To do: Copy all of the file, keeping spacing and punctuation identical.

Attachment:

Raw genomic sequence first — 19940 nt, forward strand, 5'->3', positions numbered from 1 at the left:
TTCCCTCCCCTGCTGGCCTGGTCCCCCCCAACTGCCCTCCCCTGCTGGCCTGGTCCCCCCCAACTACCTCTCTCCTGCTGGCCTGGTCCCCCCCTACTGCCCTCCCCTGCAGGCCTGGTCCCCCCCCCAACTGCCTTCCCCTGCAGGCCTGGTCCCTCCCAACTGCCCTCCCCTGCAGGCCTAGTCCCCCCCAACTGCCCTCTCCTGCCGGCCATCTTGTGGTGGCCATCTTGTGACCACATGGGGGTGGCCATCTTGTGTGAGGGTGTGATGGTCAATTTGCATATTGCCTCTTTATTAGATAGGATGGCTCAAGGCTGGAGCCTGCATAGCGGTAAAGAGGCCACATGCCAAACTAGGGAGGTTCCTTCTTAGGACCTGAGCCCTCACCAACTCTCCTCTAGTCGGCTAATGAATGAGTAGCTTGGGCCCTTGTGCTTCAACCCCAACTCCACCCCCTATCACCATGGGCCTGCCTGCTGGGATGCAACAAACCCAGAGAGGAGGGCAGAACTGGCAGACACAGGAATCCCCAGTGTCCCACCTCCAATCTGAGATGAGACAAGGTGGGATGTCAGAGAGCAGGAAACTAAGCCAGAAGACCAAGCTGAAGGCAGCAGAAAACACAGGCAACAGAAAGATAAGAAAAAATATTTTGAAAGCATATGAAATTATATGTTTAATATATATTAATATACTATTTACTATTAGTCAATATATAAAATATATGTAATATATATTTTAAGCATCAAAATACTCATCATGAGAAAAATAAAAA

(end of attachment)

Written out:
Raw genomic sequence first — 19940 nt, forward strand, 5'->3', positions numbered from 1 at the left:
TTCCCTCCCCTGCTGGCCTGGTCCCCCCCAACTGCCCTCCCCTGCTGGCCTGGTCCCCCCCAACTACCTCTCTCCTGCTGGCCTGGTCCCCCCCTACTGCCCTCCCCTGCAGGCCTGGTCCCCCCCCCAACTGCCTTCCCCTGCAGGCCTGGTCCCTCCCAACTGCCCTCCCCTGCAGGCCTAGTCCCCCCCAACTGCCCTCTCCTGCCGGCCATCTTGTGGTGGCCATCTTGTGACCACATGGGGGTGGCCATCTTGTGTGAGGGTGTGATGGTCAATTTGCATATTGCCTCTTTATTAGATAGGATGGCTCAAGGCTGGAGCCTGCATAGCGGTAAAGAGGCCACATGCCAAACTAGGGAGGTTCCTTCTTAGGACCTGAGCCCTCACCAACTCTCCTCTAGTCGGCTAATGAATGAGTAGCTTGGGCCCTTGTGCTTCAACCCCAACTCCACCCCCTATCACCATGGGCCTGCCTGCTGGGATGCAACAAACCCAGAGAGGAGGGCAGAACTGGCAGACACAGGAATCCCCAGTGTCCCACCTCCAATCTGAGATGAGACAAGGTGGGATGTCAGAGAGCAGGAAACTAAGCCAGAAGACCAAGCTGAAGGCAGCAGAAAACACAGGCAACAGAAAGATAAGAAAAAATATTTTGAAAGCATATGAAATTATATGTTTAATATATATTAATATACTATTTACTATTAGTCAATATATAAAATATATGTAATATATATTTTAAGCATCAAAATACTCATCATGAGAAAAATAAAAA